Is There a Spiritual Connection between Black Men and Basketball? Onaje X. O. Woodbine Explains to Roland Martin

OAKLAND, CA - MARCH 23: Stephen Curry #30 of the Golden State Warriors during the game against the Los Angeles Clippers on March 23, 2016 at Oracle Arena in Oakland, California. NOTE TO USER: User expressly acknowledges and agrees that, by downloading and or using this photograph, user is consenting to the terms and conditions of Getty Images License Agreement. Mandatory Copyright Notice: Copyright 2016 NBAE (Photo by Noah Graham/NBAE via Getty Images)
OAKLAND, CA – MARCH 23: Stephen Curry #30 of the Golden State Warriors during the game against the Los Angeles Clippers on March 23, 2016 at Oracle Arena in Oakland, California. NOTE TO USER: User expressly acknowledges and agrees that, by downloading and or using this photograph, user is consenting to the terms and conditions of Getty Images License Agreement. Mandatory Copyright Notice: Copyright 2016 NBAE (Photo by Noah Graham/NBAE via Getty Images)

For many African-American men, basketball is more than a game — it’s a way of life. A new book claims that basketball is even a religious experience for many Black men. 

The spiritual relationship between Black men and basketball — specifically streetball — is detailed in the new book, Black Gods of the Asphalt: Religion, Hip-Hop, and Street Basketball.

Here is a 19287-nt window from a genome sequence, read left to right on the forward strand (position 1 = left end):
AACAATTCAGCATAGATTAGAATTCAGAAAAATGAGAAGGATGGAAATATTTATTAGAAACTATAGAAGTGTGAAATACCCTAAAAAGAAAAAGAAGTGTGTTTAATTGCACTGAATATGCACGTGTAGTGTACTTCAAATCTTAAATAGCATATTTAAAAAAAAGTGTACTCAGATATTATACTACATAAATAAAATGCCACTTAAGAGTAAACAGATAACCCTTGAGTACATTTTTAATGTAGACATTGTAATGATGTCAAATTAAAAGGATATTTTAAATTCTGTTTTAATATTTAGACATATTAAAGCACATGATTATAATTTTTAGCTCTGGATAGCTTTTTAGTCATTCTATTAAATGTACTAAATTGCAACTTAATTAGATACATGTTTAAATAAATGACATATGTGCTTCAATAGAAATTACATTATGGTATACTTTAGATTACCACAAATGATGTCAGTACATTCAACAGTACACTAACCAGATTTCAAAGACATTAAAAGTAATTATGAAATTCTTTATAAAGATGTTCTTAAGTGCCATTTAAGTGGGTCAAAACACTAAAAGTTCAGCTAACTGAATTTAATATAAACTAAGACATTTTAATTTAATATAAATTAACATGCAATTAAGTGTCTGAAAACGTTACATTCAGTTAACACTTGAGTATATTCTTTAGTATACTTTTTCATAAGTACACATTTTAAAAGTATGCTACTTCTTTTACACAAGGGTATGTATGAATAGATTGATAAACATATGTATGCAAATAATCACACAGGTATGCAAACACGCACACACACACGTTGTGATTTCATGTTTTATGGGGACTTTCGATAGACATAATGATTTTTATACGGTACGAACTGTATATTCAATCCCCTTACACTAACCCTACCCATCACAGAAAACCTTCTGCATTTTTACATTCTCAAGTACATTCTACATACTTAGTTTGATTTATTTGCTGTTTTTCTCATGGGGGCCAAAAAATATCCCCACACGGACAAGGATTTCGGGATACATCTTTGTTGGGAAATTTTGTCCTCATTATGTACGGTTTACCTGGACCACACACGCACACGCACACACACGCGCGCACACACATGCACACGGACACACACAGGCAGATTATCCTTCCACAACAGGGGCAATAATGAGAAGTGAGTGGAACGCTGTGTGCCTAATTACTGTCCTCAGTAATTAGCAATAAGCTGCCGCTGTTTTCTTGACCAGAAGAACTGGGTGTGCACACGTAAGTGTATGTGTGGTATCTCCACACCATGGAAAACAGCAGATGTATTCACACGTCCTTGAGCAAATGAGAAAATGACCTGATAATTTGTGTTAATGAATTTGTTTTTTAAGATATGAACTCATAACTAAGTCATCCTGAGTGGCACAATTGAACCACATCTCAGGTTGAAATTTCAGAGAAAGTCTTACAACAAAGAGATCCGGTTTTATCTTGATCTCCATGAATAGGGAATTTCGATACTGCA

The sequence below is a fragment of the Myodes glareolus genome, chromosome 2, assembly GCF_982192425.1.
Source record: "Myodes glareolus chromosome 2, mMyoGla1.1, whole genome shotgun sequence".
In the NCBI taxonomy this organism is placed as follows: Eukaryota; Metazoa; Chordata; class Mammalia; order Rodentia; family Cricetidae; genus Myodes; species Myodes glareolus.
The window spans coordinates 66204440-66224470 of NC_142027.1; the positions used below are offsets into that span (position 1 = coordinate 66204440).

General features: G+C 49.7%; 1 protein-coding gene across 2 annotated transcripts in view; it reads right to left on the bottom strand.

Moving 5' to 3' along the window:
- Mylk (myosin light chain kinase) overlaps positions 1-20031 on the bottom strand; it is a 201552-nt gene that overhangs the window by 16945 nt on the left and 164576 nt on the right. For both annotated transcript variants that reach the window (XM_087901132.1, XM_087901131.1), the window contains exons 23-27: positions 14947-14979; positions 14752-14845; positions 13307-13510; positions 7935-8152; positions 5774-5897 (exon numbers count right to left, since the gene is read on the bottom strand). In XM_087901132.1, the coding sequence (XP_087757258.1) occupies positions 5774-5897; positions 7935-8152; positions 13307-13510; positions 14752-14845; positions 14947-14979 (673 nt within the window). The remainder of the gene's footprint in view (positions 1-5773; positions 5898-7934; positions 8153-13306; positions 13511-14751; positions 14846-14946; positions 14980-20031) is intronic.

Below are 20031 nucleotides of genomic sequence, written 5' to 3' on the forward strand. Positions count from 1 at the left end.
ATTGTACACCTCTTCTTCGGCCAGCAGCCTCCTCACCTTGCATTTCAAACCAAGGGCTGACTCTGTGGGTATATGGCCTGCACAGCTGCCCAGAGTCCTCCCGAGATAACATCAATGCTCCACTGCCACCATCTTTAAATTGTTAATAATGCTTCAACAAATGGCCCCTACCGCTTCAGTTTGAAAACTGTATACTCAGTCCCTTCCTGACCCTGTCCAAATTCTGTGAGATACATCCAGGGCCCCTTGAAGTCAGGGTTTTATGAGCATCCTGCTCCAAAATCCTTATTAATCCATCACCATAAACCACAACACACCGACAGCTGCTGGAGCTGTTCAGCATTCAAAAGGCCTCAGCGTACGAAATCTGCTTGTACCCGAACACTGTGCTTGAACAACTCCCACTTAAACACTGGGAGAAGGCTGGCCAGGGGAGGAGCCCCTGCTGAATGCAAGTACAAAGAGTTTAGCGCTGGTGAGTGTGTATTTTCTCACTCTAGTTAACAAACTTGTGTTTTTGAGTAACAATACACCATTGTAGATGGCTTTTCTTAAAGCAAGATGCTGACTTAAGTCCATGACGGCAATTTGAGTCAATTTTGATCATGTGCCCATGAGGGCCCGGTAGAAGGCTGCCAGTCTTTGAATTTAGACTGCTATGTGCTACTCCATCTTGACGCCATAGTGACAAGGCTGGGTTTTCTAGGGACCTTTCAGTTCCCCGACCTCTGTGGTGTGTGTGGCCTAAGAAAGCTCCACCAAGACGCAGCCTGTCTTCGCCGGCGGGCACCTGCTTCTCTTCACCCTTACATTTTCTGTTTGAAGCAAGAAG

Onaje X. O. Woodbine recently sat down with NewsOne Now host Roland Martin to discuss the interesting connection between hoops and African-American inner-city culture.

Woodbine explained that James Naismith (the creator of basketball) was a Presbyterian minister, and created the sport as a way to “bring White men into the church.” According to Woodbine, the Black church later picked it up as a “stylized form of resistance to White supremacy.”

When asked why he called basketball a religion, Woodbine, a former streetball player who became an all-star Ivy Leaguer said, “The stereotype is that Black men pursue basketball for economic reasons or racial reasons, having to do with poverty, but in fact what’s really going on, especially in the city, is that this game expresses its search for meaning.”

Woodbine continued, saying those who play “are asking questions like who am I, what happens when you die, what is my purpose?”

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Source: NewsOne